.Angkor Awakens, Forty Years After

But Cambodians are still afraid, says this informative doc.

In the countryside, from Angkor Awakens: A Portrait of Cambodia.

The Cambodian term baksbat plays a significant part in Robert H. Lieberman’s documentary Angkor Awakens: A Portrait of Cambodia. Its literal meaning is “broken courage,” and the nearest American English equivalent might be “PTSD” – but those don’t exactly explain it. As reflected in the words and faces of Cambodian survivors of the Khmer Rouge interviewed in Lieberman’s compelling doc, baksbat indicates the pervasive fear that at any moment the KR might come back and plunge everyone into the abyss again. For some Cambodians the shock has not yet worn off, more than forty years later.

The eternal question is: “How did it happen?” Professor-turned-filmmaker Lieberman, a member of the physics faculty of Cornell University, uses seldom-seen footage to take us where numerous films on the subject — S21: The Khmer Rouge Death Machine; The Missing Picture; First They Killed My Father, etc. — have already dared to tread. We hear from an ex-KR child soldier, the editor of a Cambodian daily newspaper, the director of an NGO, and other ordinary people with strange, faraway expressions.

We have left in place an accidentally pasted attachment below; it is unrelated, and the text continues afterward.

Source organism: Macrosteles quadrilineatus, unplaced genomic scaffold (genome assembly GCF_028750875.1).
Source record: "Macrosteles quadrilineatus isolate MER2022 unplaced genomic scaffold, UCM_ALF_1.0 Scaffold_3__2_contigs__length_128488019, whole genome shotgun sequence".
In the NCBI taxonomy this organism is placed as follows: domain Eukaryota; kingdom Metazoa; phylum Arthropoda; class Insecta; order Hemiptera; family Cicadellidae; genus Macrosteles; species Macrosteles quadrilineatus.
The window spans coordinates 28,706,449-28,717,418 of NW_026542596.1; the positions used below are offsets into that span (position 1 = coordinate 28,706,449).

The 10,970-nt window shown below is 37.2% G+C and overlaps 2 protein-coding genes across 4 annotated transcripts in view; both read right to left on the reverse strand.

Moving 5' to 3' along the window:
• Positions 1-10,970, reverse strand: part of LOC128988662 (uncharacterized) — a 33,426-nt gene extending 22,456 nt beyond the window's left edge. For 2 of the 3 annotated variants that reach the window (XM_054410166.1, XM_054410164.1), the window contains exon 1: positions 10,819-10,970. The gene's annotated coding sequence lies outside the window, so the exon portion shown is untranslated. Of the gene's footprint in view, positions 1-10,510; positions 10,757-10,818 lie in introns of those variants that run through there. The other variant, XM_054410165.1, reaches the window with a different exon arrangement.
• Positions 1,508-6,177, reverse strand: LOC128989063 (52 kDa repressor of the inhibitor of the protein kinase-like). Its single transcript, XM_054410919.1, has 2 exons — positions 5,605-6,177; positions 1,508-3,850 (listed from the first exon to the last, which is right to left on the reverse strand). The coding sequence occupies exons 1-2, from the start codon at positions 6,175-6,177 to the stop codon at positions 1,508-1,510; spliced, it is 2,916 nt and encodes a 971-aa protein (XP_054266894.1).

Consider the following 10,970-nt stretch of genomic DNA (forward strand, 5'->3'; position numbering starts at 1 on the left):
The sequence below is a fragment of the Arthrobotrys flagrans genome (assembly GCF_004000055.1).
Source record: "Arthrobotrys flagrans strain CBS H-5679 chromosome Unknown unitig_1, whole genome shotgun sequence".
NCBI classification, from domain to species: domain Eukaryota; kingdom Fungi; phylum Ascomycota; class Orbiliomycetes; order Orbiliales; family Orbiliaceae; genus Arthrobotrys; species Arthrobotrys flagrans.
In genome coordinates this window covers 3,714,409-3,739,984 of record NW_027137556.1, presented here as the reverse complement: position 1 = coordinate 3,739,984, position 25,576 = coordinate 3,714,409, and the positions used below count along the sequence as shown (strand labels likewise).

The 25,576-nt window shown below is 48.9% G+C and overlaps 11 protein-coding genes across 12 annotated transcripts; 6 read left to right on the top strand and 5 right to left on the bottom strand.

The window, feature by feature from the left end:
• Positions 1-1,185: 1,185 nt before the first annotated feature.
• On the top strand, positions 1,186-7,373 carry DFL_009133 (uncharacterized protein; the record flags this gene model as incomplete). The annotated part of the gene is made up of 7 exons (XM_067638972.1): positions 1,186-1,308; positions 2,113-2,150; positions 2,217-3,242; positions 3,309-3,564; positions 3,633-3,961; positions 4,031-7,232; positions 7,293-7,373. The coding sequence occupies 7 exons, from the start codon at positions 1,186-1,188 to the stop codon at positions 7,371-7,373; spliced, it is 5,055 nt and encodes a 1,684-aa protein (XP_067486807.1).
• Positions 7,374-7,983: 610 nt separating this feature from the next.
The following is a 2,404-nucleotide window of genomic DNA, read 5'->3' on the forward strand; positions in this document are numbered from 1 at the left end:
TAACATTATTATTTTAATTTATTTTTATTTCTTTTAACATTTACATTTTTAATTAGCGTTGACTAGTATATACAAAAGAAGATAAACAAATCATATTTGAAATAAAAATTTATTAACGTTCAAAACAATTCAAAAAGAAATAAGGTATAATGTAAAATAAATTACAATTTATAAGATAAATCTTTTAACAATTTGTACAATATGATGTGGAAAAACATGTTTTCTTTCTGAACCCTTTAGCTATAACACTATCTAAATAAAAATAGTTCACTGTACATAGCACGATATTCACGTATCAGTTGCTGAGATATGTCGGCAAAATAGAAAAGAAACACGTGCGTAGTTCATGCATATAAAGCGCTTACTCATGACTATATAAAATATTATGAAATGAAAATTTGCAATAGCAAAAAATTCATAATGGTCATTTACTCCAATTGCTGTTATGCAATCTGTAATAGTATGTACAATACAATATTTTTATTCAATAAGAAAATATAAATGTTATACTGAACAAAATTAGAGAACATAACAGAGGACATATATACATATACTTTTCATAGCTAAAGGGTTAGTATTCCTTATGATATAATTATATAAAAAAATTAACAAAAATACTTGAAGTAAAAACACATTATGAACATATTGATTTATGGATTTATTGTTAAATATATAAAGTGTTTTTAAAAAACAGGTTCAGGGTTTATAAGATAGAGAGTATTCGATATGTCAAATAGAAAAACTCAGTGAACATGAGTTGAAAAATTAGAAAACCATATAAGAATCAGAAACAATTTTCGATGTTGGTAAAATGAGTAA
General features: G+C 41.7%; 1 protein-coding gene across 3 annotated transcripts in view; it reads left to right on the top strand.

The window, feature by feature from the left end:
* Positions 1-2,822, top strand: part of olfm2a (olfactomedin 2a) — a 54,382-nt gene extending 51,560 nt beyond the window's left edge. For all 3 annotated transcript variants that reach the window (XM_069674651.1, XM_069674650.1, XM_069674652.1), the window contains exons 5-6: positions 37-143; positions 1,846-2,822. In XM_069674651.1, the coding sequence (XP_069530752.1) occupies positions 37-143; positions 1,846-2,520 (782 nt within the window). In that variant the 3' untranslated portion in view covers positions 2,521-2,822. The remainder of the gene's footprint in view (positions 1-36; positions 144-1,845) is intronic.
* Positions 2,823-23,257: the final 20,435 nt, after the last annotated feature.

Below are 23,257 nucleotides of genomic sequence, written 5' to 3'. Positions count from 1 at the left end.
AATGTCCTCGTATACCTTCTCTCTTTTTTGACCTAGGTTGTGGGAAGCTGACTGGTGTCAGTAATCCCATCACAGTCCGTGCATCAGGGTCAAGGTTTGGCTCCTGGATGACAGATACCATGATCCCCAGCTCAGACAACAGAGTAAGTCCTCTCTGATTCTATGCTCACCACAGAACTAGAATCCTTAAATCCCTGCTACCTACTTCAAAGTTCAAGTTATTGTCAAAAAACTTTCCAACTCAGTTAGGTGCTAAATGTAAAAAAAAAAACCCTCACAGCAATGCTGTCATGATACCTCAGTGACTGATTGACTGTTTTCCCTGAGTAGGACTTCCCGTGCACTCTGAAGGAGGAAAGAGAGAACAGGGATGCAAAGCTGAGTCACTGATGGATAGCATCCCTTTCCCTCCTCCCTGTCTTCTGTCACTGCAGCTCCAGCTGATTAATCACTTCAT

However, it is pointed out that young people who didn’t experience the reign of terror firsthand have little time for history. Cambodia has moved on. That’s the slant of Lieberman’s strikingly well produced profile, a project of Cornell’s international outreach programs, with its first-class library shots and vivid contemporary scene-setting.

The main drawback is that it’s a history lesson from an American academic perspective, and as such suffers from an NPR-style view of Southeast Asian politics — the Holocaust connection is particularly strained. At one point, a former KR cadre tries to deflect blame for contemporary Cambodian domestic violence by talking about police shootings in the US under Obama. Meanwhile, Prime Minister Hun Sen appears onscreen and offers platitudes.

Be that as it may, the views from the street in Phnom Penh and Siem Reap are surprisingly optimistic. Anything is better than what came before, declare the weary victims of baksbat (“being afraid forever”), who have trouble trusting each other. For them, it becomes difficult to plan ahead. Nevertheless there are youthful pro-democracy demonstrations, and traditional Khmer culture has not been stamped out after all. Time passes. Life goes on.


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